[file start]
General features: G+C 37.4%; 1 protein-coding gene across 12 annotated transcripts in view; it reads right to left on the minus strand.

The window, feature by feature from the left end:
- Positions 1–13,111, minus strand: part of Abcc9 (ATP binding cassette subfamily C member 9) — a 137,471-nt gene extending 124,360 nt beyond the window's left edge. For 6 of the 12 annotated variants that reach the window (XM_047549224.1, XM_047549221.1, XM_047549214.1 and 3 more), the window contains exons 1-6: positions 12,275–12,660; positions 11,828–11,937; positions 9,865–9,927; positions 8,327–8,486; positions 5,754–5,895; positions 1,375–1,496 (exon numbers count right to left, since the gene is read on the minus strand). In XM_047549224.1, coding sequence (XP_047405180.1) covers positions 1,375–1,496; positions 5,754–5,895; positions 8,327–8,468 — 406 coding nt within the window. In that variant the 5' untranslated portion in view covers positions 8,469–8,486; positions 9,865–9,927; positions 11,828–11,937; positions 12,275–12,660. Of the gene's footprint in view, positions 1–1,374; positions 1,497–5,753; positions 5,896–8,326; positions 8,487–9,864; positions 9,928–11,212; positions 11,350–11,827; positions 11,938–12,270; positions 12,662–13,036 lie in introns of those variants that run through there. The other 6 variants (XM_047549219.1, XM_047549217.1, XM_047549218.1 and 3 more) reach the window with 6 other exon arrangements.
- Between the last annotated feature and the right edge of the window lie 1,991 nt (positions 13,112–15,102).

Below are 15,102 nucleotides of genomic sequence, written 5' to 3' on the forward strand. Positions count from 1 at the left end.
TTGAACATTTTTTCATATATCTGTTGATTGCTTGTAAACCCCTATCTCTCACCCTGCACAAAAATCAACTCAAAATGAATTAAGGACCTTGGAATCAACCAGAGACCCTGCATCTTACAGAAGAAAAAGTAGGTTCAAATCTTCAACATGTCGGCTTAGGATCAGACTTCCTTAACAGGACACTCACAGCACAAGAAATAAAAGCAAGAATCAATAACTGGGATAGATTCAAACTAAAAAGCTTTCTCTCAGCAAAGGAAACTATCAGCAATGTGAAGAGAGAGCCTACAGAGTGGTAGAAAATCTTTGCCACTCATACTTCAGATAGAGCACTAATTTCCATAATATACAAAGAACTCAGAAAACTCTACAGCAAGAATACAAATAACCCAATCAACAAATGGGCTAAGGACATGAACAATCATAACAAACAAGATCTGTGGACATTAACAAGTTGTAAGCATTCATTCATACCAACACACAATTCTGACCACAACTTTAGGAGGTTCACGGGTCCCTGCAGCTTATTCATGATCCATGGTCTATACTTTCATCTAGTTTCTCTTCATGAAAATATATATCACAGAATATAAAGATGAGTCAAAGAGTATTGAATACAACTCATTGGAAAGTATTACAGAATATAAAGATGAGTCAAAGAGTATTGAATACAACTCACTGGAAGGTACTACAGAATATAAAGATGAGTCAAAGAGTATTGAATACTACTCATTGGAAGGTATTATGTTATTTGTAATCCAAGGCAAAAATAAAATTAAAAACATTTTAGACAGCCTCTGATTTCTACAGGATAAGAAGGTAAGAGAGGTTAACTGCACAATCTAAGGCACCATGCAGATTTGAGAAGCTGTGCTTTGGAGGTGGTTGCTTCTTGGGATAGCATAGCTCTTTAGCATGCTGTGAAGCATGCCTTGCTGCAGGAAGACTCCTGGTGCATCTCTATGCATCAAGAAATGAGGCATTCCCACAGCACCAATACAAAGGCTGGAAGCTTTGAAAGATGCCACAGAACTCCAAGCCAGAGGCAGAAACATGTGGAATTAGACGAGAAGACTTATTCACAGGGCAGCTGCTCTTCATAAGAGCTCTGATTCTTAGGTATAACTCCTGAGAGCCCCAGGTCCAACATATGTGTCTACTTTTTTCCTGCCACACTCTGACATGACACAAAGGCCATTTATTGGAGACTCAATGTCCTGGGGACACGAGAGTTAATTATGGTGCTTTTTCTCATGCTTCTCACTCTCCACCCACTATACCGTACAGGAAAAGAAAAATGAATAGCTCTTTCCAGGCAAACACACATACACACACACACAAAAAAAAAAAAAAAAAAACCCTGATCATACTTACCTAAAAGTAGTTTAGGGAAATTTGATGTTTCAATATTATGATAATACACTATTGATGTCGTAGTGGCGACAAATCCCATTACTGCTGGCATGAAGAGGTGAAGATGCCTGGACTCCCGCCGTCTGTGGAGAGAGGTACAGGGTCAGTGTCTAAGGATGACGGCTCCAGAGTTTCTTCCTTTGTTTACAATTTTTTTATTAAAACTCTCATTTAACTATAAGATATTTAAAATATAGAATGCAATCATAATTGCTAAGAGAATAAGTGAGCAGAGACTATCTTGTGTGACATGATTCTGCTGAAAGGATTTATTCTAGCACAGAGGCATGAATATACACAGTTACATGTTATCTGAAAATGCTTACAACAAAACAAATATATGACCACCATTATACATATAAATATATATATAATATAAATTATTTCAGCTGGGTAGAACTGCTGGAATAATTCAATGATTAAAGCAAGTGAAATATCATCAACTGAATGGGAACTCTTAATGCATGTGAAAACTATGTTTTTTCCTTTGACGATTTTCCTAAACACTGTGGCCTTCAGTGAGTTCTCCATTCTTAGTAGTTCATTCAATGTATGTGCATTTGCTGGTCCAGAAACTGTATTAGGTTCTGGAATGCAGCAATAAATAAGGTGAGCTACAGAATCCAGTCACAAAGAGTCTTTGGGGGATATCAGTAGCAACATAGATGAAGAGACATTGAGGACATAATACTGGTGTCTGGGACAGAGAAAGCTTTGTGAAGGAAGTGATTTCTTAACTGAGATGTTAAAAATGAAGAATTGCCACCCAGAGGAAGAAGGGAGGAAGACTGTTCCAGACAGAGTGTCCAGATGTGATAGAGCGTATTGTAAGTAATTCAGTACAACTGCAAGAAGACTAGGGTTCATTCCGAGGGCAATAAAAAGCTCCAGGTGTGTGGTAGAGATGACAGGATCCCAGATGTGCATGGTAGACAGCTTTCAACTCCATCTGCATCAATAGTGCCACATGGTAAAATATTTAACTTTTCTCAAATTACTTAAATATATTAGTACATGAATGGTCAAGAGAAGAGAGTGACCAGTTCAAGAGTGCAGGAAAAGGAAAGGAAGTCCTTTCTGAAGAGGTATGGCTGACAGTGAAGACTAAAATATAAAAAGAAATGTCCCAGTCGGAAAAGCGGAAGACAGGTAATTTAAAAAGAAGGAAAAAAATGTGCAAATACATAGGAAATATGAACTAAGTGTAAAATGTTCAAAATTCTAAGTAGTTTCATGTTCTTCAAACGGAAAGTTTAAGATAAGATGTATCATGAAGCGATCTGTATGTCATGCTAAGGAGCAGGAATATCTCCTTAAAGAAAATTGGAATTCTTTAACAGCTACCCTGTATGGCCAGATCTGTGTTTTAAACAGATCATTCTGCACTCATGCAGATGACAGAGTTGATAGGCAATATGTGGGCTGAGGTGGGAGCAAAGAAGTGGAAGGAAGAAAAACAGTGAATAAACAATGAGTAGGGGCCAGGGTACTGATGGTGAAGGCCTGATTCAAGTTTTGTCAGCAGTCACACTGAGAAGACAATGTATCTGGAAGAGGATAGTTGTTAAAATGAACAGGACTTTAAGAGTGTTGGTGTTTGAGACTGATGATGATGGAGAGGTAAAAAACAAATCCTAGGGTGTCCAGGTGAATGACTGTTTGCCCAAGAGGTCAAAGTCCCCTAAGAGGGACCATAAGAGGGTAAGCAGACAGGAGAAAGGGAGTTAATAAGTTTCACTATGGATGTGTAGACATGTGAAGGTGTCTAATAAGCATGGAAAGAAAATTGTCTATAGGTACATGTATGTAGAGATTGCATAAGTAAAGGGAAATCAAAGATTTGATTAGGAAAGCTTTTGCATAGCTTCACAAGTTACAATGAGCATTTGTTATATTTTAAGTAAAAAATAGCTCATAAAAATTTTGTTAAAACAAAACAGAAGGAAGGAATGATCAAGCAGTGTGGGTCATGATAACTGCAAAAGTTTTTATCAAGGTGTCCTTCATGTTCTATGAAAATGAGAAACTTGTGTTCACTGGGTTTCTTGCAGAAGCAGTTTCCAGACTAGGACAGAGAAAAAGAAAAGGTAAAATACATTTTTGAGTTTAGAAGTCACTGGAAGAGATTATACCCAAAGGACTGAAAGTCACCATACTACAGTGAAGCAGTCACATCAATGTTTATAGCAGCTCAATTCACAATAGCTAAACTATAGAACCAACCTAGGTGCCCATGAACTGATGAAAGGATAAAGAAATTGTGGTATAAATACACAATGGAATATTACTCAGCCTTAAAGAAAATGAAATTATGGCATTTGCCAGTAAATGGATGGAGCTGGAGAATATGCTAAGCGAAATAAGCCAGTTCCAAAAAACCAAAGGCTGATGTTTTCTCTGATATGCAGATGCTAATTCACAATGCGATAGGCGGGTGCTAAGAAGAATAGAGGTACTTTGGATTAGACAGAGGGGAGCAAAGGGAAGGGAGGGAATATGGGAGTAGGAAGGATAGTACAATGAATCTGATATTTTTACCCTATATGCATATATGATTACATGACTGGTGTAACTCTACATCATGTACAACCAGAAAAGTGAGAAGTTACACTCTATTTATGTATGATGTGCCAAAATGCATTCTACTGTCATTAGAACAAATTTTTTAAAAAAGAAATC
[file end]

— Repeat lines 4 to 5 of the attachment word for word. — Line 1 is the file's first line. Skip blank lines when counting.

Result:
- Between the last annotated feature and the right edge of the window lie 1,991 nt (positions 13,112–15,102).

Below are 15,102 nucleotides of genomic sequence, written 5' to 3' on the forward strand. Positions count from 1 at the left end.